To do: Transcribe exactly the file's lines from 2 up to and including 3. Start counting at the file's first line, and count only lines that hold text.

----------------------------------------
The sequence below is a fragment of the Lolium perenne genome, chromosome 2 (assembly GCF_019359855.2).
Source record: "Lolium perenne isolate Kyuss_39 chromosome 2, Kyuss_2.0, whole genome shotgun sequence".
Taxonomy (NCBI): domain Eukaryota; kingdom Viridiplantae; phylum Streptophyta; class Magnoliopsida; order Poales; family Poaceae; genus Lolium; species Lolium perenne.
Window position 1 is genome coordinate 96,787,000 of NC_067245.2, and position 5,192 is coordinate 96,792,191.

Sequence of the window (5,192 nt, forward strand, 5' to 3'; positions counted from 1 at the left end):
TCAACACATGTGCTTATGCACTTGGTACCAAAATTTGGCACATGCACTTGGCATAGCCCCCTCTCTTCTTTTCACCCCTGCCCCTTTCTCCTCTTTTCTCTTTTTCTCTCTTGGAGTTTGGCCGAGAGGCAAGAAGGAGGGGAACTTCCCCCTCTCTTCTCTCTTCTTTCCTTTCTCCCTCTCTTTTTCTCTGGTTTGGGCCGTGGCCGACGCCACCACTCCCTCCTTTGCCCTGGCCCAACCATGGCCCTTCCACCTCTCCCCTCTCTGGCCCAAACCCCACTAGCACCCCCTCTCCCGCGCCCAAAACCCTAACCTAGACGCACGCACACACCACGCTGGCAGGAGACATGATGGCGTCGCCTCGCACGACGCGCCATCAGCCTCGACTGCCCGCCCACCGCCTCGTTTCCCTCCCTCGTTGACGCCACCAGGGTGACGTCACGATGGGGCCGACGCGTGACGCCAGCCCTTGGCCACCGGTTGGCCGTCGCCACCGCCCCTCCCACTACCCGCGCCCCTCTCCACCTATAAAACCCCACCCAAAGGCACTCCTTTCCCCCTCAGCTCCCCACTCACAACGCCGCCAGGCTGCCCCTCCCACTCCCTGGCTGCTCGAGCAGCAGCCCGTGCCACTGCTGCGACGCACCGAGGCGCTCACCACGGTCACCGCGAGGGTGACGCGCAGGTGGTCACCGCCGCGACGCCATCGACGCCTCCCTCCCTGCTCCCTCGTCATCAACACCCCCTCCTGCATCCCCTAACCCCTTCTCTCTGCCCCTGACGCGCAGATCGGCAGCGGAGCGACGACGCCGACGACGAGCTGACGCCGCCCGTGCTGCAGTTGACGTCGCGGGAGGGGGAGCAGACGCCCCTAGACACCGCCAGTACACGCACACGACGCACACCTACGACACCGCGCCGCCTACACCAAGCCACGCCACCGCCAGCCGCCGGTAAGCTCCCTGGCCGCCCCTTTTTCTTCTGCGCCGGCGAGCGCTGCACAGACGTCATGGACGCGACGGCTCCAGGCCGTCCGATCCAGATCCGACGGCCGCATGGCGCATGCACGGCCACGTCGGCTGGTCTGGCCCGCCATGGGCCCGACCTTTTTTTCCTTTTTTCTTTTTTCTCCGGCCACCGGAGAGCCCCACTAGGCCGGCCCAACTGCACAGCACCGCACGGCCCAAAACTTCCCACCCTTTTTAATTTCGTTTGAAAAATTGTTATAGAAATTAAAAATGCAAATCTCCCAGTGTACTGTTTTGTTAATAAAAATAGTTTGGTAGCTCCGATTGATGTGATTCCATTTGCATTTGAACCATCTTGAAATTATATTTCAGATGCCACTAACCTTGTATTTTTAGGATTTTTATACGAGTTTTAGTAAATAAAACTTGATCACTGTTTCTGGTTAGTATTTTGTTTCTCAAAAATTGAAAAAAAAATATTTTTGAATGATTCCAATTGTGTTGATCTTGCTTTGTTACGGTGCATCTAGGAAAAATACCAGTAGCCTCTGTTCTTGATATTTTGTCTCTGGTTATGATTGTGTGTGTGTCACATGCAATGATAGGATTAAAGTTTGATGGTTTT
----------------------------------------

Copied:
Source record: "Lolium perenne isolate Kyuss_39 chromosome 2, Kyuss_2.0, whole genome shotgun sequence".
Taxonomy (NCBI): domain Eukaryota; kingdom Viridiplantae; phylum Streptophyta; class Magnoliopsida; order Poales; family Poaceae; genus Lolium; species Lolium perenne.